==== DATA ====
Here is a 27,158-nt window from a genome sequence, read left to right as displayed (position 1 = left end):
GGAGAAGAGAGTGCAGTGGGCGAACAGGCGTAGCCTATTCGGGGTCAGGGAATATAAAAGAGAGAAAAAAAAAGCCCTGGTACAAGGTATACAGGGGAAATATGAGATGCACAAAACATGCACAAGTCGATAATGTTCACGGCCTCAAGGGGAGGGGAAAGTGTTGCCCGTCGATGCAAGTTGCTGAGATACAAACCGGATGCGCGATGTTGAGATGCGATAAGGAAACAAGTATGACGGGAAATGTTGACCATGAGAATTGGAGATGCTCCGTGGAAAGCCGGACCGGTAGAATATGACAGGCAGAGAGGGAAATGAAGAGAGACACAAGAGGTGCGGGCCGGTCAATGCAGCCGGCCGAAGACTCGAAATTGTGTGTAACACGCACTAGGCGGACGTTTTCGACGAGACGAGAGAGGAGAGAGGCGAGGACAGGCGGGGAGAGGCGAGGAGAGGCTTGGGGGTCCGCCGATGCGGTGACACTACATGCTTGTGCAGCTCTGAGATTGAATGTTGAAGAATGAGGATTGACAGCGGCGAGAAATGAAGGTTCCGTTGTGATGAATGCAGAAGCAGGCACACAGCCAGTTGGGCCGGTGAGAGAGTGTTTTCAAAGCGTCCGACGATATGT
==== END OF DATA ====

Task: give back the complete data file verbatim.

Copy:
Here is a 27,158-nt window from a genome sequence, read left to right as displayed (position 1 = left end):
GGAGAAGAGAGTGCAGTGGGCGAACAGGCGTAGCCTATTCGGGGTCAGGGAATATAAAAGAGAGAAAAAAAAAGCCCTGGTACAAGGTATACAGGGGAAATATGAGATGCACAAAACATGCACAAGTCGATAATGTTCACGGCCTCAAGGGGAGGGGAAAGTGTTGCCCGTCGATGCAAGTTGCTGAGATACAAACCGGATGCGCGATGTTGAGATGCGATAAGGAAACAAGTATGACGGGAAATGTTGACCATGAGAATTGGAGATGCTCCGTGGAAAGCCGGACCGGTAGAATATGACAGGCAGAGAGGGAAATGAAGAGAGACACAAGAGGTGCGGGCCGGTCAATGCAGCCGGCCGAAGACTCGAAATTGTGTGTAACACGCACTAGGCGGACGTTTTCGACGAGACGAGAGAGGAGAGAGGCGAGGACAGGCGGGGAGAGGCGAGGAGAGGCTTGGGGGTCCGCCGATGCGGTGACACTACATGCTTGTGCAGCTCTGAGATTGAATGTTGAAGAATGAGGATTGACAGCGGCGAGAAATGAAGGTTCCGTTGTGATGAATGCAGAAGCAGGCACACAGCCAGTTGGGCCGGTGAGAGAGTGTTTTCAAAGCGTCCGACGATATGT